The Latest Wave of Harris County Home Buyouts, Mapped

Now that a second, $51 million round of FEMA funding for home buyouts has come through, here’s the map of where the latest government snatch-ups are planned, 294 total. As indicated by the red dots above, they’re all outside the Loop — with a good portion grouped in 3 distinct clusters along Cypress Creek (which drowned out previous flooding records along nearly its entire length during Harvey). Other hotspots include several along White Oak Bayou, as well as a Greens-Bayou-adjacent bunch off Beltway 8 just north of Aldine and a San Jacinto River-side group south of Hwy. 90, near Highlands.

The money Harris County Flood Control District expects to receive for these purchases supplements an earlier $25.6 million FEMA committed to it on June 4. That previous check (along with an $8.6 million match the Harris County Commissioners okayed in order to get it) will be spent on about 169 buyouts, mapped out below:


Among them: a whole lot more along Cypress Creek, this time mainly clustered around Humble — as well as one lucky inner-loop home on Brays Bayou, east of I-45.

The flood control overlords are still waiting on FEMA’s answer to the rest of the $163.5 million they applied for in total, enough to buy about 1,000 floody houses.

Maps: Harris County Flood Control District via Travis Bubenik

Along the Bayous

11 Comment

  • Using the above purchase results, if the proposed $2.5 BILLION bond were used to repurchase homes in the 100 year flood plain then over 14,400 houses could be permanently removed. With additional money that has been coming from the federal government that would increase by thousands more and replaced by parks. Why is this not being promoted? I guess some palms need to be greased.

  • WR: Totally agree. If the government is going to spend this kind of $, then do so to get rid of the homes that are prone to flood and make them green space. The only counter argument I can see is a ton of new greenspace has a lot of upkeep required by the government that leaving them in homeowner hands does not. Also, you remove homes from the tax roles as well.
    Ideally the government would just stay out of it and not spend the billions. If someone wants to build a home 10 feet under ground and get flooded each time it sprinkles, that’s on them (and whoever they can get to insure). The government should focus on making sure buyers have good data about where their properties are wrt flooding and then let them make their own decision.

  • I think that the Green’s Bayou portion of the bond includes ~$95MM with on average $120k buyout per home. It will be interesting to see how this land is re-purposed. Hopefully parks.

  • There is a community close to 290 and Windfern, on Cole Creek Dr. Another near Fairbanks and Hollister on Woodland West. Deep in the flood neighborhoods that were bought back by Harris County flood a while ago. All of the roads, utilities and everything are there. Just no homes or home owners. Made a great place to take a post lunch car nap, when I worked close by.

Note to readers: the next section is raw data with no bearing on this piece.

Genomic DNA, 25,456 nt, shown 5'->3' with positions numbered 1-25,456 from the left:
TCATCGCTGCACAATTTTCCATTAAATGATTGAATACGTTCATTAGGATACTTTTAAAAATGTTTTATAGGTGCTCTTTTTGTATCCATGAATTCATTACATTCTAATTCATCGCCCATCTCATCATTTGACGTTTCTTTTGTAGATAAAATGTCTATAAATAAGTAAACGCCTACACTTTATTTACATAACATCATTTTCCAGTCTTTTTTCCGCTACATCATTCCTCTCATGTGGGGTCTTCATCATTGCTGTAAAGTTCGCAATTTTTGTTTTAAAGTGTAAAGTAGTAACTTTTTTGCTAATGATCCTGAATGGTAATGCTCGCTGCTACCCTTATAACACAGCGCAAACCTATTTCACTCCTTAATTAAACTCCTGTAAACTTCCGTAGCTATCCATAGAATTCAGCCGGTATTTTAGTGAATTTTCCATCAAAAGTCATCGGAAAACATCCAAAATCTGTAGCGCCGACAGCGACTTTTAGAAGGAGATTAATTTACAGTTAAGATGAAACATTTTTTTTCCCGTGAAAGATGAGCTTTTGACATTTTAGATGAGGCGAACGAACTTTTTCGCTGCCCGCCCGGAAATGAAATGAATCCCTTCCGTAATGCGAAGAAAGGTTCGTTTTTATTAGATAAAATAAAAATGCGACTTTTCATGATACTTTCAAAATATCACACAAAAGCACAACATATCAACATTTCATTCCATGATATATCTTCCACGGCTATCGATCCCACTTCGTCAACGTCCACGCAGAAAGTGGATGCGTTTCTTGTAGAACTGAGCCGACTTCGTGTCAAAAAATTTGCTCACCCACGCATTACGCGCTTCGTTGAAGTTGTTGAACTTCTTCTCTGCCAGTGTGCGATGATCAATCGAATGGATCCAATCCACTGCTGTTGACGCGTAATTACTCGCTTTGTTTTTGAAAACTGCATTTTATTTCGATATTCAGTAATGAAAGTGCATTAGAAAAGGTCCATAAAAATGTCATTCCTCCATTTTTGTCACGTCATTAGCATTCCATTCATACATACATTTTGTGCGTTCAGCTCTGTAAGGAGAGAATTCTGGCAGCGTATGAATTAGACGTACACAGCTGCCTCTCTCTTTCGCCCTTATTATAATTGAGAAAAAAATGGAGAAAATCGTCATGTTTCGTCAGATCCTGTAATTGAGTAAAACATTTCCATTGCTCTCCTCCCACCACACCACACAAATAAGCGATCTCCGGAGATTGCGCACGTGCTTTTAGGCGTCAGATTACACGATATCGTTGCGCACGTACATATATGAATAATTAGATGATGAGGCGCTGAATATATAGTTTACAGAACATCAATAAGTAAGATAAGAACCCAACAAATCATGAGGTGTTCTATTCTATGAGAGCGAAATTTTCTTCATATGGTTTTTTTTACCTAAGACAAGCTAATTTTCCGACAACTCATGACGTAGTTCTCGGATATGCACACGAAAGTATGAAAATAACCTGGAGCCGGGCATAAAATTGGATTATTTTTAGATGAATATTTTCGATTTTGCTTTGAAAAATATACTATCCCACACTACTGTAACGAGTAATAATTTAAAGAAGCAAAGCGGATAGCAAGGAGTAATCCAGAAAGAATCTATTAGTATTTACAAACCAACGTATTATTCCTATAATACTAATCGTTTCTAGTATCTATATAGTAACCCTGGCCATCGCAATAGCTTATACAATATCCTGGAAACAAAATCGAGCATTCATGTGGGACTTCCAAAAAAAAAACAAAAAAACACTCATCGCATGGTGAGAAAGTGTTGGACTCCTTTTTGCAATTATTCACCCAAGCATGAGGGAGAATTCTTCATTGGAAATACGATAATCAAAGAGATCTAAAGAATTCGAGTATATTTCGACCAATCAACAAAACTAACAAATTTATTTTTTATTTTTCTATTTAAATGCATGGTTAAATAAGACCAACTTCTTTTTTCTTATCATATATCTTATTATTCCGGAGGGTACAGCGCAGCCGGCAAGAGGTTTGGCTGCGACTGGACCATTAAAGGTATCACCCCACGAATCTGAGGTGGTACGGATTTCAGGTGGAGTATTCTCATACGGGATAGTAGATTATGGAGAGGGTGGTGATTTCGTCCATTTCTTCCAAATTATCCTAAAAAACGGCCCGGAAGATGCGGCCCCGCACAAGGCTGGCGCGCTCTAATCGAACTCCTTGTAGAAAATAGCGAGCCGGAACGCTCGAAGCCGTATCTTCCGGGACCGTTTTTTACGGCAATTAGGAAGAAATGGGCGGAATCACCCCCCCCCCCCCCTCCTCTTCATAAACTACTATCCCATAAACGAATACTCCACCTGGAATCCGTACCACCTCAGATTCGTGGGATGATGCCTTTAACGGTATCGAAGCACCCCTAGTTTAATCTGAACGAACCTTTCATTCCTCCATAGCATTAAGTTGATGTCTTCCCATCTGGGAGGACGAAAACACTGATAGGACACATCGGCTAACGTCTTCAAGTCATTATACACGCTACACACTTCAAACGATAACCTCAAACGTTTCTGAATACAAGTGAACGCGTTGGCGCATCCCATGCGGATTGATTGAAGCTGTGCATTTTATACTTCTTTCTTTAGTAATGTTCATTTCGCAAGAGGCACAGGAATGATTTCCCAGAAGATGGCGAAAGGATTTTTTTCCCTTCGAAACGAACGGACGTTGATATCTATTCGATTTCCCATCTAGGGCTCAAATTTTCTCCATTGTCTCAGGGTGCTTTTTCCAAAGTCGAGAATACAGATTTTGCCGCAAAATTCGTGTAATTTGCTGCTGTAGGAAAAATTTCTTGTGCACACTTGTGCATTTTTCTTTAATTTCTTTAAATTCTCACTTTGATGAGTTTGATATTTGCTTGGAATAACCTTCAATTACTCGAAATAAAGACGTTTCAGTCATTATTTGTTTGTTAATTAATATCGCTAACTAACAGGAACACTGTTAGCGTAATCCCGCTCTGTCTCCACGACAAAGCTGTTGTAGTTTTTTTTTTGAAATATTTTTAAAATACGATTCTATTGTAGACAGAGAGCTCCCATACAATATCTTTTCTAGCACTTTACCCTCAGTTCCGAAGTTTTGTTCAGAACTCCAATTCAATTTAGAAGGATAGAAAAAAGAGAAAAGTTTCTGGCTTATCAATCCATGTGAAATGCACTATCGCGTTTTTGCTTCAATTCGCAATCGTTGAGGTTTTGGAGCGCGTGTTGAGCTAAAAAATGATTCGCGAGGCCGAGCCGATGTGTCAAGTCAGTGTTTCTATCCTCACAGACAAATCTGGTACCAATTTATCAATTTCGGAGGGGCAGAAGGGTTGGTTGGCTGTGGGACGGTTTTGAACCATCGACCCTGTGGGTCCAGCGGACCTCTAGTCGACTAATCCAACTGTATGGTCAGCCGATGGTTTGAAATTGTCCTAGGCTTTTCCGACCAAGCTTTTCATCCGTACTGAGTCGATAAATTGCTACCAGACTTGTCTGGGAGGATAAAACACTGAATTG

• I agree with Cody on that last part. The government could save a lot of money if they just stop insuring land in the 100 year floodplain (and increase the cost of flood insurance in the 500). Then to keep developers from selling flood-prone houses to suckers, introduce some better disclosure requirements.

  • I wonder how much of Ponderosa Forest will be left after all this. They’ve been hit so badly the last 3 years. Removing more affluent households from that area also won’t help its neighborhood economy, which already had challenges.

  • Cody,

    While I agree with the sentiment that the government shouldn’t be buying other people’s mistakes, the infrastructure for those mistakes can be problematic if the owners fail to maintain and instead abandon the structures, letting the electrical and sewer fail and the house fall into disrepair. Better in some cases to nip it in the bud, take a one time hit and properly return areas to nature (assuming that’s what the city/county actually does) and preserve the connected infrastructure for the neighboring areas. Also, start adding a cradle to grave cost of utility connections charged to developers to further drive home the cost to the city. (Kind of like how oil and gas wells are charged a plug and abandon fee on to every well to preserve the financial incentive to properly eliminate the well when it’s no longer economic)

  • How would that work (the government suddenly stopping to subsidize flood insurance)? All of the people who bought property that relies on flood insurance to be viable would eat the loss? Wouldn’t that be a big hit to the economy?

  • memebag,
    I’d assume a stop of insurace would come at the same time as a buyout offer.
    we’re offering to buy your home, you can take the money, or you can stay. if you stay, you lose all flood insurance.
    so people who are still in a mortgage from a bank that requires flood insurance, they’d have to sell, if you own it outright, that’s your choice, stay without insurance, or go.
    the probability is though that someone would offer insurance to these people at really high rates.

  • Exactly, toasty.

  • @toasty: Buying out properties takes them off the market and gets rid of the insurance, doesn’t it? I think mjohns is advocating killing flood insurance subsidies without buying out the properties.